The World Bank’s knowledge management will be upgraded as well. The idea is to improve the production, dissemination and application of knowledge. Middle-income countries, for instance, already especially appreciate the analytical and conceptual content of World Bank operations. Restructuring its organisation will allow the World Bank Group to make more effective use of its global presence, transferring experience and solutions from one world region to another.

At the same time, the Bank wants to improve its institutional learning, including learning from failure. In general, it plans to deal with past failures in a much more out-spoken way than it did in the past. Risk management is to be reconsidered with a focus on development impacts, and occasionally excessive risk aversion must end. As President Jim Yong Kim says: "The greatest risk may be taking no risk at all."

The new World Bank strategy is the first strategy to encompass the entire World Bank Group. It covers the International Bank for Reconstruction and Development (IBRD) and the concessionary International Development Association (IDA) as well as the Group’s two private-sector arms, the International Finance Corporation (IFC) and the Multilateral Investment Guarantee Agency (MIGA).

The new strategy is thus meant to create the "One World Bank Group", in which all member organisations will cooperate much more closely than at present. Among other things, that should result in promoting private sector development more effectively, notably by harnessing the private sector expertise of the IFC for IBRD/IDA operations. Moreover, significantly more private capital will be mobilised for development purposes through combining IBRD/IDA efforts to improve the regulatory environment with IFC investments or loans for private enterprise and MIGA insurance products for foreign investment.

Even an institution like the World Bank Group has only quite modest means in comparison to private-sector capital flows. Thus, it is crucially important to mobilise private capital and attract private investors to underpin development. That said, it is worth pointing out that the new strategy does not consider the private sector simply a source of capital. Rather, private sector development in itself is a necessary ingredient for sustainable poverty reduction.

After all, the additional jobs that are required will ultimately have to be cre­ated by private enterprises. Therefore, promoting private sector development is an important part of the World Bank Group’s mission. The private sector is a partner the Bank seeks exchange with.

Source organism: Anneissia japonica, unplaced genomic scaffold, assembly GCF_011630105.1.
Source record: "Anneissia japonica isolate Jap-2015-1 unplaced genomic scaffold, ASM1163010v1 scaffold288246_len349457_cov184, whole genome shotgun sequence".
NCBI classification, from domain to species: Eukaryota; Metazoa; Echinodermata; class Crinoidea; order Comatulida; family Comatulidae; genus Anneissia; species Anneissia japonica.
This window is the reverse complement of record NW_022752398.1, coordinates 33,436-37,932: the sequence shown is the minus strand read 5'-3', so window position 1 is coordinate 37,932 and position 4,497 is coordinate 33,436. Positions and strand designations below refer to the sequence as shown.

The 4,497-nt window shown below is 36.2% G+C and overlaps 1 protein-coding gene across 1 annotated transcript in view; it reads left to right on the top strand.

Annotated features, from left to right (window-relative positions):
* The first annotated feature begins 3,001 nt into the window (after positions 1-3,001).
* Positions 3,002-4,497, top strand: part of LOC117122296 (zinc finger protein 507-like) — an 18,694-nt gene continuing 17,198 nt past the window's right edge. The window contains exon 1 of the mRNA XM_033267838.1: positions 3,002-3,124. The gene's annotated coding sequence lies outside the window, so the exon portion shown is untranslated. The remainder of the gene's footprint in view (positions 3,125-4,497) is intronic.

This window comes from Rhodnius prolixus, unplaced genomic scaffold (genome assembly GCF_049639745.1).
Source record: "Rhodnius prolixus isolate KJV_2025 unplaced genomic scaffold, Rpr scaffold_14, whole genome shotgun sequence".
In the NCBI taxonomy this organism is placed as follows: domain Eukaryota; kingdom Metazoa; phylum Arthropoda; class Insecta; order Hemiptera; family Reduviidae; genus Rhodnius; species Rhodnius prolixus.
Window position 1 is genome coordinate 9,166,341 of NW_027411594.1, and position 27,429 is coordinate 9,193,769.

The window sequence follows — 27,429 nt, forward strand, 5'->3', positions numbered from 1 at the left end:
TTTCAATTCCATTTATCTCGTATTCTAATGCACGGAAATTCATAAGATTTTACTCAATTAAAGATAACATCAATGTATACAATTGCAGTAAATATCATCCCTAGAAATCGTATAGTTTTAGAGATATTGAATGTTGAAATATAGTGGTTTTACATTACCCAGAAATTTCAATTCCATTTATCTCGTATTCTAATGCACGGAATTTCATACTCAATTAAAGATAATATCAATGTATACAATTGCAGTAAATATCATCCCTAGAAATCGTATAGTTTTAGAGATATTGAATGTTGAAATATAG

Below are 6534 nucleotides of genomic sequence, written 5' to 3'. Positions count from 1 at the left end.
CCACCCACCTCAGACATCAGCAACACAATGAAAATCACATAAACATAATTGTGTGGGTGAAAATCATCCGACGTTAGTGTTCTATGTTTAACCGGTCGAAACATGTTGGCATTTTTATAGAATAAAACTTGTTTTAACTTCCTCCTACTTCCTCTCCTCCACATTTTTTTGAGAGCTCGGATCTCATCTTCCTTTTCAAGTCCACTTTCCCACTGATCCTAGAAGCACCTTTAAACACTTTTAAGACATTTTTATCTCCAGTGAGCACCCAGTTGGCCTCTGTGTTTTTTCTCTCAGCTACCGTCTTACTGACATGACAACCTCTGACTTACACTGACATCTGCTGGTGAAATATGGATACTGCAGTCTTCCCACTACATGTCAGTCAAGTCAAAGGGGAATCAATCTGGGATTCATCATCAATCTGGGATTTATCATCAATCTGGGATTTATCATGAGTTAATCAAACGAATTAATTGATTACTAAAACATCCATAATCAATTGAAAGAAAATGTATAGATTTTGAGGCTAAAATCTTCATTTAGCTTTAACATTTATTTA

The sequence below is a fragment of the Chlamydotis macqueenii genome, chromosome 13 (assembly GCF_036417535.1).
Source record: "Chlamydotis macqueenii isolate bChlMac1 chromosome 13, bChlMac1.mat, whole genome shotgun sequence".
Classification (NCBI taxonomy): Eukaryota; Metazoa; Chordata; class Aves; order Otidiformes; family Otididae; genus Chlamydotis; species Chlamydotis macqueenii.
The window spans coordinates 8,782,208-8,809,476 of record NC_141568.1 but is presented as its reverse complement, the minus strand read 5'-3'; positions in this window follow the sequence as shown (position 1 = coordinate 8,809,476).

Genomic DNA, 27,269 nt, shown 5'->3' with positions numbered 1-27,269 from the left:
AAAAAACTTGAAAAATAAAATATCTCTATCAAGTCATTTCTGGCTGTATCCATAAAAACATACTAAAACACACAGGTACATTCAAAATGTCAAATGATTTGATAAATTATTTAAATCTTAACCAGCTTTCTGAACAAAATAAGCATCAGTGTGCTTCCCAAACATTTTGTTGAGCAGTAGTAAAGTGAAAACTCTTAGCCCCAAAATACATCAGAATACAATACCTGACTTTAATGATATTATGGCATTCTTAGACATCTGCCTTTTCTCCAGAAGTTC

The new strategy means the World Bank Group will also be more open to partnerships with other external actors. Ideas, concepts and knowledge will be sought from a broad spectrum of partners. At present, communication with the World Bank is often perceived by outsiders as a "one way street". The institution intends to change that. It has significantly intensified cooperation on various fronts already, for instance with the United Nations in fragile states (inter alia in Africa’s Great Lakes ­Region) and in the area of climate-change, where the World Bank is supporting the UNFCCC process, or with the GIZ in the field of knowledge management.



Given the sheer scale of the reform process, the journey on which the World Bank Group has embarked is not without risks. The new goals need to be made measurable; the organisation is being radically restructured, a new financial strategy is under development. Such comprehensive reform invariably produces friction and uncertainty. None­theless, the World Bank Group will be geared to contributing to poverty reduction in an even more targeted and more effective manner.

At the same time, the World Bank Group is stepping up its commitment to global public goods – an area in which, as a global institution, it is seen from
a German perspective to have a special responsibility. Accordingly, the World Bank Group is set to become an even more important partner for Germany. It is a suitable and increasingly important forum for effectively shaping international (development) agendas. What is more, a World Bank Group that is more open to cooperation with external partners will also create better opportunities for partnerships with German ones.


Ingrid-Gabriela Hoven is the Executive Director for Germany at the World Bank Group.
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Martin Kipping is an advisor to the Executive Director for Germany at the World Bank Group and Director for Germany at the Caribbean Development Bank. The opinions expressed in this article are the personal views of the authors.